Posts Tagged ‘ post-operative care ’

A personal experience with the NHS

I should start out by saying that I’m not going to be very objective in this blog, as the subject matter is far too personal for me to put at arm’s length – it may also be the first time that some of you are aware of what I’m about to tell you, and for that I apologise too. I’m writing this as a user, albeit one who makes a living as a designer, so it may come across as heart before head.

A few weeks ago, I received a phone call from my father. He’d told me before then that he hadn’t been feeling well, and that he’d been into hospital for some tests. I admit that I hadn’t really given it much thought beyond being concerned that he wasn’t feeling great. The phone call turned into him telling me that he’d been diagnosed with pancreatic cancer, and I sat in my flat feeling like someone had dropped a rock on my chest for the rest of the night, 500 miles away from him.

Since then, I’ve been watching him undergo treatment within the NHS. My first feelings of optimism regarding the speed in which they wanted to treat him have long since faded into sheer frustration with a system that seems to ensnare those it intends to treat. I’ve seen his hopes raised, only to be dashed days later, and with them, endured the emotional drain that this inevitably results in, on both my father and those around him. I look back at Facebook messages to friends telling them that he’d be out before I got back from London for Christmas, yet here we are in January, and I’m still visiting him in hospital.

I’ve sat at his bedside these past few weeks looking at what’s going on around him, finding it impossible not to pick at the loose threads of the service I see in front of me, and the glaring, crippling problem that rears its head so often – communication. I have no questions or doubts over the clinical capabilities of those treating my father, and every doctor, nurse or other employee I’ve met has been polite, courteous and a credit to their profession. The problem is that it seems – and I emphasise that word, because in this case, the impression is as important as the reality – that everyone is doing their own thing, and that nobody speaks to each other in a meaningful manner. Whether it’s the staff that relentlessly offer my dad his dinner, despite him being fed through a naso-gastric tube, or the fact that he frequently seems to be a key channel of communication between clinical staff, it adds a whole other level of frustration to an already emotionally fraught situation.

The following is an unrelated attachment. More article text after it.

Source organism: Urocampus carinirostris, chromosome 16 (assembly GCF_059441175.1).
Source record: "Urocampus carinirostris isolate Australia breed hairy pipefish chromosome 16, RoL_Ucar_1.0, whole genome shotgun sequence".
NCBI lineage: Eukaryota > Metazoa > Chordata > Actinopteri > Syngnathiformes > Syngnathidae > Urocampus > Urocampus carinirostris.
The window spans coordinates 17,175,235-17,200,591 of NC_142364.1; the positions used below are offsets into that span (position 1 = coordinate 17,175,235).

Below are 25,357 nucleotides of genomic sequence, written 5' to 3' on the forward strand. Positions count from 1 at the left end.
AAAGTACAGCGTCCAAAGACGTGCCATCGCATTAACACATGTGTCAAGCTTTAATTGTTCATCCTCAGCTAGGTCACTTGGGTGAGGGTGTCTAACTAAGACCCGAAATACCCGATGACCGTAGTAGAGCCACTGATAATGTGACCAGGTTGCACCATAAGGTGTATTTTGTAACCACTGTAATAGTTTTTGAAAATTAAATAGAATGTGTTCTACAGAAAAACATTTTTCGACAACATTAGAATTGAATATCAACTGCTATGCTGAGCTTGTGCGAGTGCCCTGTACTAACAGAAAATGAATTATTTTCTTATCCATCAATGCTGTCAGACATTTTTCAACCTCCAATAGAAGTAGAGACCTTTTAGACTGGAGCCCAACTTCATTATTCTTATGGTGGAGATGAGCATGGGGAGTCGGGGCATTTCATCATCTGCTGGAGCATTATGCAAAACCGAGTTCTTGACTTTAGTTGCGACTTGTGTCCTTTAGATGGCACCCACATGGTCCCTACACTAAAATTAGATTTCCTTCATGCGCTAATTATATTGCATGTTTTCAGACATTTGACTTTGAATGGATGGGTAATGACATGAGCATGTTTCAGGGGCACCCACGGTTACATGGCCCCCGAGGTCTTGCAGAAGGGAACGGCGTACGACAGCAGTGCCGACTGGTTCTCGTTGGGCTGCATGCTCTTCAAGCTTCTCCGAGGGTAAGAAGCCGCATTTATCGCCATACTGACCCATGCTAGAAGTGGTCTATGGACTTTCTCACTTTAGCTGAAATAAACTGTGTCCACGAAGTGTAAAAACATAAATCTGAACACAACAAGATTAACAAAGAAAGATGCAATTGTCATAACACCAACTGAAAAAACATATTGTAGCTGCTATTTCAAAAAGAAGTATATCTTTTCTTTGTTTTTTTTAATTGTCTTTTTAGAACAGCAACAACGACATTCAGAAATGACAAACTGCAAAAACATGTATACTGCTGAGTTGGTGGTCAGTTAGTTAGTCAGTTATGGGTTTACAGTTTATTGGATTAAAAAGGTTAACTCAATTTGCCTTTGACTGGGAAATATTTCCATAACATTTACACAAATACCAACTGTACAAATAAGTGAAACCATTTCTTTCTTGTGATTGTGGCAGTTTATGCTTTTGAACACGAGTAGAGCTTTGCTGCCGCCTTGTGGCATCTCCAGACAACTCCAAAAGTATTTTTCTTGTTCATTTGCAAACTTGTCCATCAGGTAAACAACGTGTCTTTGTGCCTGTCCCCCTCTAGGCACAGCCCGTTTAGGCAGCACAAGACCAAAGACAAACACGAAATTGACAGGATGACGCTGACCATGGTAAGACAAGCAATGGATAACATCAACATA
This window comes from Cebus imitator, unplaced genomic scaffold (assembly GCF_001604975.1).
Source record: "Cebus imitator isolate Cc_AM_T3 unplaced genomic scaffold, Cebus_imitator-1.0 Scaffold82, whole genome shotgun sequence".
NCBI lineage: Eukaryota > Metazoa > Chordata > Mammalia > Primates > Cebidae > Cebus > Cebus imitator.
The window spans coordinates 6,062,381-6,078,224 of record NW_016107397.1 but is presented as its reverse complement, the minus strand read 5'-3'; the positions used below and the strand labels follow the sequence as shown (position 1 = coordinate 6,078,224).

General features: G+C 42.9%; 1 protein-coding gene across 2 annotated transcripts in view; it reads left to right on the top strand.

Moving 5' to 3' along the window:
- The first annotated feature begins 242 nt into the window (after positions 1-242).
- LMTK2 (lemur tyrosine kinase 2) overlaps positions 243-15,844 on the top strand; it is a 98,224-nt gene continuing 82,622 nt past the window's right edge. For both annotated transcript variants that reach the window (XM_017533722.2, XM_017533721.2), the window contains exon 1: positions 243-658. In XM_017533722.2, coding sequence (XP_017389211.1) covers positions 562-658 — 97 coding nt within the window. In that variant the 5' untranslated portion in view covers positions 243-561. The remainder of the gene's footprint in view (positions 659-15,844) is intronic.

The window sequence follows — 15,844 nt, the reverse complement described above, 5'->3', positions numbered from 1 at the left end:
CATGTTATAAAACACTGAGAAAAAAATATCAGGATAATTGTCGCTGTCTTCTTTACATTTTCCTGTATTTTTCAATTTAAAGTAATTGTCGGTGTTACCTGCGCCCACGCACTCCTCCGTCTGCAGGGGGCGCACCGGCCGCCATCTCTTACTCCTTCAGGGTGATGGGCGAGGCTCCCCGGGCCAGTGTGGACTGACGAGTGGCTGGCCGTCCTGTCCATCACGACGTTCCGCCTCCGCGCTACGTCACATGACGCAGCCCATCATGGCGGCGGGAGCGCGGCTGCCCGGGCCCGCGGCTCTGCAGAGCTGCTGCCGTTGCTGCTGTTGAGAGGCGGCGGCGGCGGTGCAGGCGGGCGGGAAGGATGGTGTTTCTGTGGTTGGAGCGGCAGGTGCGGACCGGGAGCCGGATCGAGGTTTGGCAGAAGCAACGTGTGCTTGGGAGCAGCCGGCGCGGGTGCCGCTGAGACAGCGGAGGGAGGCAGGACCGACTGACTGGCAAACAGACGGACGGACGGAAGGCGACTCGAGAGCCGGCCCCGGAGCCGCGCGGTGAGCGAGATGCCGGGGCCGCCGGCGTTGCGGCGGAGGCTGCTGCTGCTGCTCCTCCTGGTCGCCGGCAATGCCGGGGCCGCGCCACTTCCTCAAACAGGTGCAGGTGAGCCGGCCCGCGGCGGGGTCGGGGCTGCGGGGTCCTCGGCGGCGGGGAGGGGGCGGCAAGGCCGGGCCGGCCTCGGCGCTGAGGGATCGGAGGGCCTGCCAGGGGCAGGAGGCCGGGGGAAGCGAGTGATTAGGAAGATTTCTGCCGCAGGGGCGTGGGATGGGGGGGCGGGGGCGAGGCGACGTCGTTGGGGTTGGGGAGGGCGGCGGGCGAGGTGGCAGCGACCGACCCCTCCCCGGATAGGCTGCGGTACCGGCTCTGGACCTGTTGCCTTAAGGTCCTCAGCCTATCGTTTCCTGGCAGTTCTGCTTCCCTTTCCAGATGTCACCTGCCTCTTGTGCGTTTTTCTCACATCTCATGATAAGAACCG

In films and TV, you see relatives pacing around in hospitals, waiting for information to appear in the form of that cathartic moment where a doctor walks through the door, and tells them exactly what’s going on, and what’s going to happen, regardless of whether it’s good or bad news. In reality, at least in my experience, this moment hasn’t ever come. I find myself craving ‘news’ or ‘the plan’ like I used to a cigarette on a trans-Atlantic flight, asking him every time I go in what’s going on; what he’s been told since I last saw him. I watch him grow frustrated at the perceived lack of action, and that he’s just being left to sit in a hospital bed, on a drip, feeling bored, annoyed, and isolated. And all that’s on top of the fact that he’s got cancer.

Ultimately, I’m left feeling that the NHS is insitutionally treating my dad like a patient, the host to the cancer more than a person with real emotional needs – like they have no idea how emotionally crushing it is to be told first that you’d be getting out of hospital for Christmas, only to have that snatched from you a couple of days later. Right now, I don’t know what’s going to happen to him, regarding his treatment, his prognosis, whatever. I don’t know who to ask, and I don’t know how I could ask them if I did, because I don’t know where they are or when I can see them. Whether the clinical staff have a plan of action that they’re sticking to with unrelenting focus and determination, I have no idea, and the lack of knowing is the problem at the heart of everything I’ve talked about.

As I said, it’s difficult to discuss this in a measured manner. As a designer, you see a problem, you want to solve it. In this case, my dad’s at the heart of it, and it drives me mad to see this extra burden that’s placed on everyone involved in this shitty, exhausting situation as a result of something as flimsy as poor communication. Sitting writing this, I know that it could be much, much better. I feel like I need to do something about it.